As we automate the functions of business, we sow questions about the future of human work.
Dystopian visions of technological unemployment are easy, since they basically just extrapolate much of the bad stuff technology does today into an unknown tomorrow. Though these darker futures oddly captivate me, I find myself also working hard to paint a more optimistic, perhaps even utopian, possibility in my head:
Might technology strip us of the more scripted and robot-like work so that what remains for us is that which makes us most human?
Our movie and TV storytellers use a simple plot device that turns machines into human-like protagonists, complete with human-like volition, will, and initiative. This Hollywood view of artificial intelligence has deeply permeated the way our imaginations intuit the machines of the future, but it oversimplifies something important.
In the near future, machines will be able to ‘perform’ a kind of human-like volition that will make them appear to be making decisions on their own. They may even look like some of what we see in the movies, but their underlying reality will be quite different.
Today’s machine learning techniques mark a big change from the very deliberate human coding that was required in the expert systems of our earlier approaches to artificial intelligence. With Deep Learning, there is a kind of emergent intelligence that arises out of algorithmic structure, an intelligence that is not always fully understood by its human designers. But just because these patterns of intelligence are complex does not mean that they have volition. They are still very much the result of human-driven processes; a human still sets them in motion.
We do not yet fully understand what constitutes human volition, how it arose, or how it works. What is clear is that this ability to generate initiative – to put things in motion – is quite distinct from what software does today, which is really just responding to external stimulus, from us. I am not one to dismiss the possibility that one day some form of free will could emerge in machines; after all, we are living proof that nature has proven itself capable of carving volition from coding – genetic coding, in our case. We just need to be clear that artificial volition would appear to be a very large step.
None of us can know whether or for how long this human source of differentiation will last, but it is important to understand that for the foreseeable future it is much more important than our Hollywood visions of the future would have us believe.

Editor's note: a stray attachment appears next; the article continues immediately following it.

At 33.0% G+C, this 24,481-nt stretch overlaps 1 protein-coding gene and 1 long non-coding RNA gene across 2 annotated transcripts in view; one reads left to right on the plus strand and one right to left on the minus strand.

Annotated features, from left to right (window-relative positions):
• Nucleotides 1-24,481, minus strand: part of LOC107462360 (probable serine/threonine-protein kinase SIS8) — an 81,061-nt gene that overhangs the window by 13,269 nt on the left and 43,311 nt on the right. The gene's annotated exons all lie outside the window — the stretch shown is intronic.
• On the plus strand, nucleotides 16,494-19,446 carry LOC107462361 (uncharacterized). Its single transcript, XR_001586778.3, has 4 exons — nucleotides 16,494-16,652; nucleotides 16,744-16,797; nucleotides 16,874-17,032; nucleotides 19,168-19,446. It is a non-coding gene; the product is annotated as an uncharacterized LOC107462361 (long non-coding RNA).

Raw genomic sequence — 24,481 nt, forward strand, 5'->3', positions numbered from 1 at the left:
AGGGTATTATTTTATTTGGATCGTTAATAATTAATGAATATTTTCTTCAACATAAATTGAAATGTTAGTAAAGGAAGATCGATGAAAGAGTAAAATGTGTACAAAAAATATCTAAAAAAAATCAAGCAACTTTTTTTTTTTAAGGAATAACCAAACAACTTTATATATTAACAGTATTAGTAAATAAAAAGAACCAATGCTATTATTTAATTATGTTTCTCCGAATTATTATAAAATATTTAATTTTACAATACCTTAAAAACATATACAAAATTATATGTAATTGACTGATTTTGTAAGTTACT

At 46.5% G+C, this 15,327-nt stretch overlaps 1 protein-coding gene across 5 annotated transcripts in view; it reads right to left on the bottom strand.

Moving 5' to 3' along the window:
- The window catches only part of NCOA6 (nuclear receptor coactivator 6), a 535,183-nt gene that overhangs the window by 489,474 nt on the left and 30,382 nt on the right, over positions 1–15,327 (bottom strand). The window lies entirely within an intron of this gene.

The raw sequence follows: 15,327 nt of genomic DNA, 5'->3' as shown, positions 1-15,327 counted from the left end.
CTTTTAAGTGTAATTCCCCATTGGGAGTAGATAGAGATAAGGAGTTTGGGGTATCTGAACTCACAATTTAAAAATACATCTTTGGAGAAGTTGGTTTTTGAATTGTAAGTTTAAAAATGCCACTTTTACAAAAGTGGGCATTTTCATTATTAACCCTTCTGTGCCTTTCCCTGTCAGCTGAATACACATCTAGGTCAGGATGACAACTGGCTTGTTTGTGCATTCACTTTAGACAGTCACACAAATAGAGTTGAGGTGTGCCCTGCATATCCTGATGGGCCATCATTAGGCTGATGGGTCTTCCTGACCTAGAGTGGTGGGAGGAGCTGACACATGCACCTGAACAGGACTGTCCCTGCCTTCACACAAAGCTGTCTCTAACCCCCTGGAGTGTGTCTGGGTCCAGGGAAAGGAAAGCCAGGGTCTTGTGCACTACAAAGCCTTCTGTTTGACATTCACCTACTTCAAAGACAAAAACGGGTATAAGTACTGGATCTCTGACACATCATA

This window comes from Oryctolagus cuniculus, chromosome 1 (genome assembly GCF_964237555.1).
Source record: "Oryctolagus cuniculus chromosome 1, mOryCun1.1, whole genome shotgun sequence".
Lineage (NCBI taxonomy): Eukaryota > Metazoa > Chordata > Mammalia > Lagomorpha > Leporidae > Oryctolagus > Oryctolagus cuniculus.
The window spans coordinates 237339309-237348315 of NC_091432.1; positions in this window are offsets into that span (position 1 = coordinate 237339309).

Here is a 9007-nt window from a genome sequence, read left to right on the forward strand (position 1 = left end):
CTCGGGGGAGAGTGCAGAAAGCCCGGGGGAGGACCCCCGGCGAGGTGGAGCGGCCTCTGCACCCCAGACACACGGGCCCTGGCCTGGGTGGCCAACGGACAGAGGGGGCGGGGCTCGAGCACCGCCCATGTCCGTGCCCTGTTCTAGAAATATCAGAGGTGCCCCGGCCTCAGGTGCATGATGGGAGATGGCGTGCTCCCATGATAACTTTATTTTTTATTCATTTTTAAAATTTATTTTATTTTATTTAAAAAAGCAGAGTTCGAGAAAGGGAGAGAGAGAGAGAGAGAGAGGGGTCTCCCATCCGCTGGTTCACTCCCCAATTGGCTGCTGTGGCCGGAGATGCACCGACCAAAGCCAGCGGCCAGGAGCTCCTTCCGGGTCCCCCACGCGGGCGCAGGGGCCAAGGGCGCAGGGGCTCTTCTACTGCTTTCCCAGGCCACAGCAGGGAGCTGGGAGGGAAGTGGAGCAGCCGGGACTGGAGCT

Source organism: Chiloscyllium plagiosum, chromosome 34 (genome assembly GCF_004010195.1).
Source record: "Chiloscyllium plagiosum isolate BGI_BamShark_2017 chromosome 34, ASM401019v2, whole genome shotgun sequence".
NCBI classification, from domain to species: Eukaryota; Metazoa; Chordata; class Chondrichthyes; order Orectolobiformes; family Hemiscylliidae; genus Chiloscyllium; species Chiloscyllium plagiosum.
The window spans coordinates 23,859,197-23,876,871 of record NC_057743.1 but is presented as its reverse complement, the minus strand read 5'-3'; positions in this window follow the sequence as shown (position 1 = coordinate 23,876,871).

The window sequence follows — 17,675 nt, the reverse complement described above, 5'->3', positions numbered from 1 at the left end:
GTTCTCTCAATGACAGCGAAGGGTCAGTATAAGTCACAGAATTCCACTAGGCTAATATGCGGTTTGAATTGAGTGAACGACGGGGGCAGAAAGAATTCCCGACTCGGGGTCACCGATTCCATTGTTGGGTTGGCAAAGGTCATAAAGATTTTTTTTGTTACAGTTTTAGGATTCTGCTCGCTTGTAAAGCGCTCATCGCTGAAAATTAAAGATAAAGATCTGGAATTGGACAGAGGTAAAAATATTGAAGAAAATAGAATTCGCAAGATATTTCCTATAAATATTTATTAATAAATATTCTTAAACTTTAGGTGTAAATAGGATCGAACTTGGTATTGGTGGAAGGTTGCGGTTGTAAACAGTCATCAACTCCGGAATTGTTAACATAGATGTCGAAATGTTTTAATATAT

As I recently noted, we will soon have machines that will be quite convincing in ‘performing’ affection. More and more of what we call user experience design will entail building a kind of “artificial emotional intelligence” into our devices. This simulated affection will increasingly make us feel we have relationships with our things, just as people do today with their Roombas.
Here again though, just as performing free will is not the same as having it, performing affection is not the same as actually being capable of it. Simulated affection will no doubt have some place in our economy, but as it grows more commonplace, so too will the value we place on genuine human connection.
Sherry Turkle has shown that the social media and texting that so dominate teens’ social reality also seem to generate a real craving for undivided attention and genuine connection. When it comes to affection and relationships, quantity does not necessarily trump quality. Staying on top of social media notifications, texts and email does not feed us in the same way as those rare moments when we really connect with each other on a deeper level.
Millions of years of genetic programming, if not something even deeper, have given us a powerful capacity for discerning when someone is being real with us. Though nothing is a given, that too, is likely to remain something uniquely human for quite some time.
Employing Our Humanity
What I am suggesting here is that if you’re a human being looking to avoid technological unemployment in the coming age of artificial intelligence, initiative and human connection are pretty good bets.
Initiative and connection are two of the attributes that most differentiate humans in a work environment, and not surprisingly, I’ve found them to be an excellent compass in choosing who to hire for a job. Does someone relate well with their colleagues while getting the job done? Do they demonstrate a history of showing initiative in their work; an ability to generate something new, to move things forward, a sense of ownership, accountability and drive? I’ve rarely gone wrong hiring for these qualities; in the long-run, they’ve always proven more valuable than the short-term boosts from hiring for specific skills.
Initiative and connection aren’t just matters of effectiveness either. Hiring people with these qualities also creates a more interesting, and intrinsically rewarding, workplace. These are people who know how to color within the lines, but who also know how and why to go off-script – and that’s what most distinguishes them from software.
I increasingly see organizations as a new hybrid entity – part technology and part humanity. In fact, I think it is our humanity that is likely to serve as a kind of ‘soul’ for our most promising enterprises of the future. A few weeks ago, while being interviewed by David Amerland for a Social Media Today Powertalk, I was asked by viewer, Steve Bonin about “soul” and “humanization” in organizations. Here, in a one-minute take, was my response:
We are more than the organizational systems in which we work, and in the end, I believe it is that ability to recognize that deeper aspect of who and what we are that will best preserve our value as a partner with technology in whatever of future enterprises come to be.